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WorldNetDaily, October 29, 2009: A resolution pending in the United Nations in one form or another since 1999 is being pushed again by the Islamic nations that originally proposed the plan they called "Defamation of Islam," which would ban criticism of the beliefs of Muhammad worldwide.

The proposal, sought by the 57 members of the Organization of the Islamic Conference, now has been renamed "Defamation of Religions," but officials with Open Doors, an international Christian ministry operating in many of those Islamic states, is warning about its potential impact.  [A] recent incarnation of the resolution sought to make the ban on criticism of Islam mandatory worldwide, even though support for the proposal at the time was plummeting.

Now, lobbying for the resolution has resumed among decision-makers at the U.N., according to Lindsay Vessey, the advocacy director for Open Doors who traveled this week to New York in opposition to the plan. If fully implemented, the resolution would ban "criticism" of religions worldwide. But Vessey told WND the real agenda was revealed by the original title of the resolution, "Defamation of Islam," which would "criminalize people who criticize a religion."

U.N. human rights provisions always have focused on individuals, but the concept of protecting a religion would give authoritarian governments virtually unrestrained power to attack individuals whose message they don't like, she said. "It would legitimize national blasphemy laws in countries that are actually going to persecute religious minorities, such as Pakistan and Afghanistan," she told WND.

Open Doors President Carl Moeller recently published a commentary describing what could happen under the proposal. "The United Nations is once again on the verge of introducing a resolution that goes against everything the world body supposedly stands for. A successful resolution would actually undermine the religious liberty and personal safety of Christians and members of other faiths," he wrote.

In fact, he said the resolution would "silence words or actions that are deemed to be against a particular religion, and that religion is Islam. While the stated goal seems relatively innocuous--blocking defamation of people's deeply held religious beliefs--in practice the statement is used to silence those whose only crime is to believe in another faith, or no faith at all."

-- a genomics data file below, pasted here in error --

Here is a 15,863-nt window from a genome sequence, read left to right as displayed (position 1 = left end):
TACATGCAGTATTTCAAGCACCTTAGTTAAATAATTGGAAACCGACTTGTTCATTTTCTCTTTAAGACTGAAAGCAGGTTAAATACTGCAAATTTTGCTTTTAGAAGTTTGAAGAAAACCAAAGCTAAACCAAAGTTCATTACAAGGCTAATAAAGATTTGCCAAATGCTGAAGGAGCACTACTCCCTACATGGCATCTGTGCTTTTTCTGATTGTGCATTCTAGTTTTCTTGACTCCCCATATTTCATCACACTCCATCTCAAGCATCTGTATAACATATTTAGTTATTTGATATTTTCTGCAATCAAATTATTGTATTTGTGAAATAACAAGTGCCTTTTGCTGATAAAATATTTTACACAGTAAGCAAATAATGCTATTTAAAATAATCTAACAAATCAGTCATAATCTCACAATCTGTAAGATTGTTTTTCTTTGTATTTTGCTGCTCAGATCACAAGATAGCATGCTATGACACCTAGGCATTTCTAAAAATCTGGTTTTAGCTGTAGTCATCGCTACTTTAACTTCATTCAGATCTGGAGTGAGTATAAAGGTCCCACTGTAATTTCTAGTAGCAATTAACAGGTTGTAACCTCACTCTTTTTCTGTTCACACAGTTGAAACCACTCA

He said the [Organization of the Islamic Conference] is the driving force behind the plan and noted, "The OIC's goal is anything but peaceful." He cited a comment from Leonard Leo of the United States Commission on International Religious Freedom, who described the resolution as an attempt to create a "global blasphemy law." "From the right to worship freely to the ability to tell others about Jesus Christ, the Defamation of Religions Resolution (previously called the 'Defamation of Islam' resolution) threatens to justify local laws that already restrict the freedom of Christians [and other religious minorities]," Moeller said.

When such laws are adopted locally, he said, they are used to bring criminal charges against individuals for "defaming, denigrating, insulting, offending, disparaging and blaspheming Islam, often resulting in gross human rights violations."

In August, Muslim extremists rampaged for several days through the Christian community in Gojra, Pakistan, he said. Seven Christians were killed, 19 injured and more than 100 homes looted. The violence was sparked by "an unsubstantiated rumor of 'blasphemy.'" The U.N. resolution will make such cases more numerous and worse when they occur, he said.

 
 
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